The Idea of the Renaissance, Revisited
SEDERI: Yearbook of the Spanish and Portuguese Society for English Renaissance Studies, Vol. 12 (2002)
In this essay I am going to revisit the beginnings of the Renaissance, a project which I intend to have two senses: the actual historical period, starting in fifteenth century Italy, but also the beginning of a modern consciousness of that period, which I place in nineteenth-century Switzerland. Both projects are massive, obviously enough, so I shall only be able to pick out a few the processes through which the Renaissance took shape, and also some of the agents responsible for shaping it. And I take ‘agents’ to refer not only to human beings, such as Petrarch, but also to social roles (teacher, publisher…), books, and indeed languages (such as Greek).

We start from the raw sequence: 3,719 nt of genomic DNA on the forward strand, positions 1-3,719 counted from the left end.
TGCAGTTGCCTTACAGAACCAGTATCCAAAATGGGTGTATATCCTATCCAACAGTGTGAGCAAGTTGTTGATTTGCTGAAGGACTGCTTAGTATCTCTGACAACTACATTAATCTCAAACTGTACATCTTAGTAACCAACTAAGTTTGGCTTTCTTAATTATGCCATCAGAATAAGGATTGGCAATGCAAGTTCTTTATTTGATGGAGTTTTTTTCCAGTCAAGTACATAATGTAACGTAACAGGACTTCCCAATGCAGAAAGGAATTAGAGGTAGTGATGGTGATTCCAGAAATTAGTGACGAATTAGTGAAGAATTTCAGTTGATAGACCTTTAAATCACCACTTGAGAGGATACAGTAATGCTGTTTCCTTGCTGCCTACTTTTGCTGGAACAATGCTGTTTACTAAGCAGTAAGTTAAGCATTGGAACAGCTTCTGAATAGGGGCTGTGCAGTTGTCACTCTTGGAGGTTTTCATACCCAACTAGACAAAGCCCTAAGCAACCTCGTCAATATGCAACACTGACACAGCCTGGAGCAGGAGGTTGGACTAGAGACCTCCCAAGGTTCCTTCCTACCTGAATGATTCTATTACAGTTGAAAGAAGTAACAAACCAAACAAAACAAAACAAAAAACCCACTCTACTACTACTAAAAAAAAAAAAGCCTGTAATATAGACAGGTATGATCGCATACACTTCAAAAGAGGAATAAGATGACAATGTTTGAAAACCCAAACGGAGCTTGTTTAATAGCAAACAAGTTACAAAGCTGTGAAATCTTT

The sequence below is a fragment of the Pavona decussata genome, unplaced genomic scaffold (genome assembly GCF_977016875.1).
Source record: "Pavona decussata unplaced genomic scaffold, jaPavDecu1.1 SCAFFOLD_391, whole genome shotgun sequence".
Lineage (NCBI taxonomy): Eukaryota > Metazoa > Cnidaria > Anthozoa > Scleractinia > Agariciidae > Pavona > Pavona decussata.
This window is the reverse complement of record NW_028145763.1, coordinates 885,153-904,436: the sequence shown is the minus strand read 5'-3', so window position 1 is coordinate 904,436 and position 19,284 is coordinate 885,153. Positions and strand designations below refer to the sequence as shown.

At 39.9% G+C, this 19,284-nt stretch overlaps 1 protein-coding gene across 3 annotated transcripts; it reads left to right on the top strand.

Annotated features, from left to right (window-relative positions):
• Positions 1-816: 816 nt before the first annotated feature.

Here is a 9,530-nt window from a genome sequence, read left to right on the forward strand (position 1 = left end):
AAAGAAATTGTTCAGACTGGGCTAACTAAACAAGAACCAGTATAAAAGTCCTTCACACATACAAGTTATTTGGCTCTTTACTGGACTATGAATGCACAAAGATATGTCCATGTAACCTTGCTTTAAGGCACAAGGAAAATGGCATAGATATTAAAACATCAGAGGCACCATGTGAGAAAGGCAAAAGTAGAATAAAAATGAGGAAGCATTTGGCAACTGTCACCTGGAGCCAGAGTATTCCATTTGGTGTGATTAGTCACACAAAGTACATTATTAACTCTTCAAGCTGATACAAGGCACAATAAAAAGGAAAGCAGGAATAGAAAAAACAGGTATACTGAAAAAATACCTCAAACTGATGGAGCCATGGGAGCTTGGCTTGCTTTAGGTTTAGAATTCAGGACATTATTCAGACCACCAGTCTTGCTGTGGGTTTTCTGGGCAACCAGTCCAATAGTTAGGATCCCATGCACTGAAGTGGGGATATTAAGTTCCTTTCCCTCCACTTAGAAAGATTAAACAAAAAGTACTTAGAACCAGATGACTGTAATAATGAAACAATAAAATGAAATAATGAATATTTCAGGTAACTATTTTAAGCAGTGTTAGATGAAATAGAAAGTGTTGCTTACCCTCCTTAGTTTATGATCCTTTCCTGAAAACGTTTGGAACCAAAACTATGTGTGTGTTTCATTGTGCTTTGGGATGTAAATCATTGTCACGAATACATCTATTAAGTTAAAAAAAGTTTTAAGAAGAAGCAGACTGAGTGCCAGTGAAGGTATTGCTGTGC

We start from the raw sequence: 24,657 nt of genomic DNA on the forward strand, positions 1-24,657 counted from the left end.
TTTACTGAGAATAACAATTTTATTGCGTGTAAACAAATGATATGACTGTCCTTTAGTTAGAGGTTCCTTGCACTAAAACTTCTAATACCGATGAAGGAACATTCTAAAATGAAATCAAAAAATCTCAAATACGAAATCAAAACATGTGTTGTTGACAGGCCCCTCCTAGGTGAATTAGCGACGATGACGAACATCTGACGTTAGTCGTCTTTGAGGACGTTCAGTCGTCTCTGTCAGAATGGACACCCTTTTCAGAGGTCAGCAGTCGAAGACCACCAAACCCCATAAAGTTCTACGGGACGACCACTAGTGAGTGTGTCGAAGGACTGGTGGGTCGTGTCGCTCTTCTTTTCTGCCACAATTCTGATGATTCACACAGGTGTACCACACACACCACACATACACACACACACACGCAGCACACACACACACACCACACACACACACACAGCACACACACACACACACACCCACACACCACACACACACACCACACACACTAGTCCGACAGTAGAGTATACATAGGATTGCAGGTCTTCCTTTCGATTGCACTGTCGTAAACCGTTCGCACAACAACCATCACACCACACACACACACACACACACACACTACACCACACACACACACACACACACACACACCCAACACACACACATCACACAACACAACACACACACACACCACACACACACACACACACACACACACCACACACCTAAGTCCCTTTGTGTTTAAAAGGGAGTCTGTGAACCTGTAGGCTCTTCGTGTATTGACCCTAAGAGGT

Since history as a discipline involves a direct link between past and present, then the historian is always in some way trying to carry himself back to the past. Some words of Francis Bacon may stand as a motto for my enterprise:
For to carry the mind in writing back into the past, and bring it into sympathy with antiquity; diligently to examine, freely and faithfully to report, and by the light of words to place as it were before the eyes, the revolutions of times, the characters of persons, the fluctuations of counsels, the courses of actions, the bottoms of pretences, and the secrets of governments; is a task of great labour and judgement…. (1857-74: IV, 302).